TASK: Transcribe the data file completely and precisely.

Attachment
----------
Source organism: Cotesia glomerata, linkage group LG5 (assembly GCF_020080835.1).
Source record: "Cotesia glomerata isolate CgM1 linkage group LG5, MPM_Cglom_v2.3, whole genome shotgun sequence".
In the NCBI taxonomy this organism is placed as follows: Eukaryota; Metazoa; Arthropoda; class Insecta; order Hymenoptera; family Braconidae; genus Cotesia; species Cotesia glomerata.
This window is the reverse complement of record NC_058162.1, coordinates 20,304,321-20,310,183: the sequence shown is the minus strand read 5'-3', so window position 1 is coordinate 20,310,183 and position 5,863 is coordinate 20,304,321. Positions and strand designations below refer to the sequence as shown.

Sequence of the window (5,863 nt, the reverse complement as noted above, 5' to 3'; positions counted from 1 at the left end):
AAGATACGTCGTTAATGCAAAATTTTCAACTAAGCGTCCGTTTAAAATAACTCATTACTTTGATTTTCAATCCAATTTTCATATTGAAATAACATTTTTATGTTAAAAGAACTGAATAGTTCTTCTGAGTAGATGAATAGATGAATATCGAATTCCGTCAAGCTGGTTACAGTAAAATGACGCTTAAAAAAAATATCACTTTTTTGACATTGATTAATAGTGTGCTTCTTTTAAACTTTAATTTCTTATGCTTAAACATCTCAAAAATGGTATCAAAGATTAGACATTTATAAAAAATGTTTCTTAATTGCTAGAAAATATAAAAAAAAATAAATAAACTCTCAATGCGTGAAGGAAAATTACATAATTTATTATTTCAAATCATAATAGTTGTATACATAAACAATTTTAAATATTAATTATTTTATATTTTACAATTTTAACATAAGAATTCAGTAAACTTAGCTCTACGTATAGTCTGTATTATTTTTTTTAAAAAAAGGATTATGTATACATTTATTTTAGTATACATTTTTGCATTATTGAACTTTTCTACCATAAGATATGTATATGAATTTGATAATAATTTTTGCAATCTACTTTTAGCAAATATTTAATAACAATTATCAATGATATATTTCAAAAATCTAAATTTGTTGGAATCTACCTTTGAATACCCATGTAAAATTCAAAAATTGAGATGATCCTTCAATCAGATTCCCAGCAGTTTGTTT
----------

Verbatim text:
Source organism: Cotesia glomerata, linkage group LG5 (assembly GCF_020080835.1).
Source record: "Cotesia glomerata isolate CgM1 linkage group LG5, MPM_Cglom_v2.3, whole genome shotgun sequence".
In the NCBI taxonomy this organism is placed as follows: Eukaryota; Metazoa; Arthropoda; class Insecta; order Hymenoptera; family Braconidae; genus Cotesia; species Cotesia glomerata.
This window is the reverse complement of record NC_058162.1, coordinates 20,304,321-20,310,183: the sequence shown is the minus strand read 5'-3', so window position 1 is coordinate 20,310,183 and position 5,863 is coordinate 20,304,321. Positions and strand designations below refer to the sequence as shown.

Sequence of the window (5,863 nt, the reverse complement as noted above, 5' to 3'; positions counted from 1 at the left end):
AAGATACGTCGTTAATGCAAAATTTTCAACTAAGCGTCCGTTTAAAATAACTCATTACTTTGATTTTCAATCCAATTTTCATATTGAAATAACATTTTTATGTTAAAAGAACTGAATAGTTCTTCTGAGTAGATGAATAGATGAATATCGAATTCCGTCAAGCTGGTTACAGTAAAATGACGCTTAAAAAAAATATCACTTTTTTGACATTGATTAATAGTGTGCTTCTTTTAAACTTTAATTTCTTATGCTTAAACATCTCAAAAATGGTATCAAAGATTAGACATTTATAAAAAATGTTTCTTAATTGCTAGAAAATATAAAAAAAAATAAATAAACTCTCAATGCGTGAAGGAAAATTACATAATTTATTATTTCAAATCATAATAGTTGTATACATAAACAATTTTAAATATTAATTATTTTATATTTTACAATTTTAACATAAGAATTCAGTAAACTTAGCTCTACGTATAGTCTGTATTATTTTTTTTAAAAAAAGGATTATGTATACATTTATTTTAGTATACATTTTTGCATTATTGAACTTTTCTACCATAAGATATGTATATGAATTTGATAATAATTTTTGCAATCTACTTTTAGCAAATATTTAATAACAATTATCAATGATATATTTCAAAAATCTAAATTTGTTGGAATCTACCTTTGAATACCCATGTAAAATTCAAAAATTGAGATGATCCTTCAATCAGATTCCCAGCAGTTTGTTT